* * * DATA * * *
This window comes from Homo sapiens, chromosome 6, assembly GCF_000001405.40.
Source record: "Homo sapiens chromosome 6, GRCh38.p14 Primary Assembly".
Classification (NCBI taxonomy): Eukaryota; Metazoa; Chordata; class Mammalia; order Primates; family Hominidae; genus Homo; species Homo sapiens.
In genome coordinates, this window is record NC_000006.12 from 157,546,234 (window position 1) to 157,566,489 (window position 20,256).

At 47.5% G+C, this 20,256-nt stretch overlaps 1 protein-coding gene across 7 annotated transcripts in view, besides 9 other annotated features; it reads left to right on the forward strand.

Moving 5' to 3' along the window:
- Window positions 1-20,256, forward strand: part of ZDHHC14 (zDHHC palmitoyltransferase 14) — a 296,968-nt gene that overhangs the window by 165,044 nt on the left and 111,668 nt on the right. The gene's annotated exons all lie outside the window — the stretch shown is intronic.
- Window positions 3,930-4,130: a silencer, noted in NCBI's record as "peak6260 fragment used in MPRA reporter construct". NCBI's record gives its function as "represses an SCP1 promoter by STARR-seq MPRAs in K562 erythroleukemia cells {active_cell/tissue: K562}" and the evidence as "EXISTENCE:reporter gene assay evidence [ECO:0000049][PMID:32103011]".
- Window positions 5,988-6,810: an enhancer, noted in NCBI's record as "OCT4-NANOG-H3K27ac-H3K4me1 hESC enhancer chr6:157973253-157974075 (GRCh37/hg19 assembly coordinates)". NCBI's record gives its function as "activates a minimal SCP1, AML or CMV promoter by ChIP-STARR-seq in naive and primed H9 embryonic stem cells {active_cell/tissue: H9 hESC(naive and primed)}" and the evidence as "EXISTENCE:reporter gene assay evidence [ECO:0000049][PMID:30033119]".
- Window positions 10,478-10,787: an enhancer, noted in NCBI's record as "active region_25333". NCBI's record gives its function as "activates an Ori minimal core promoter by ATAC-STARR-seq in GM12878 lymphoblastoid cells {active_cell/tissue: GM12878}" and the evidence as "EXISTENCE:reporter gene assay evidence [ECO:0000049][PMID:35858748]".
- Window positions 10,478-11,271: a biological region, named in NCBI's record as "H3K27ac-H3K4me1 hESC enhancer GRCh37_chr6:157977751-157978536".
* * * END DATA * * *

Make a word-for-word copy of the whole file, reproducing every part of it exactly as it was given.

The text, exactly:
This window comes from Homo sapiens, chromosome 6, assembly GCF_000001405.40.
Source record: "Homo sapiens chromosome 6, GRCh38.p14 Primary Assembly".
Classification (NCBI taxonomy): Eukaryota; Metazoa; Chordata; class Mammalia; order Primates; family Hominidae; genus Homo; species Homo sapiens.
In genome coordinates, this window is record NC_000006.12 from 157,546,234 (window position 1) to 157,566,489 (window position 20,256).

At 47.5% G+C, this 20,256-nt stretch overlaps 1 protein-coding gene across 7 annotated transcripts in view, besides 9 other annotated features; it reads left to right on the forward strand.

Moving 5' to 3' along the window:
- Window positions 1-20,256, forward strand: part of ZDHHC14 (zDHHC palmitoyltransferase 14) — a 296,968-nt gene that overhangs the window by 165,044 nt on the left and 111,668 nt on the right. The gene's annotated exons all lie outside the window — the stretch shown is intronic.
- Window positions 3,930-4,130: a silencer, noted in NCBI's record as "peak6260 fragment used in MPRA reporter construct". NCBI's record gives its function as "represses an SCP1 promoter by STARR-seq MPRAs in K562 erythroleukemia cells {active_cell/tissue: K562}" and the evidence as "EXISTENCE:reporter gene assay evidence [ECO:0000049][PMID:32103011]".
- Window positions 5,988-6,810: an enhancer, noted in NCBI's record as "OCT4-NANOG-H3K27ac-H3K4me1 hESC enhancer chr6:157973253-157974075 (GRCh37/hg19 assembly coordinates)". NCBI's record gives its function as "activates a minimal SCP1, AML or CMV promoter by ChIP-STARR-seq in naive and primed H9 embryonic stem cells {active_cell/tissue: H9 hESC(naive and primed)}" and the evidence as "EXISTENCE:reporter gene assay evidence [ECO:0000049][PMID:30033119]".
- Window positions 10,478-10,787: an enhancer, noted in NCBI's record as "active region_25333". NCBI's record gives its function as "activates an Ori minimal core promoter by ATAC-STARR-seq in GM12878 lymphoblastoid cells {active_cell/tissue: GM12878}" and the evidence as "EXISTENCE:reporter gene assay evidence [ECO:0000049][PMID:35858748]".
- Window positions 10,478-11,271: a biological region, named in NCBI's record as "H3K27ac-H3K4me1 hESC enhancer GRCh37_chr6:157977751-157978536".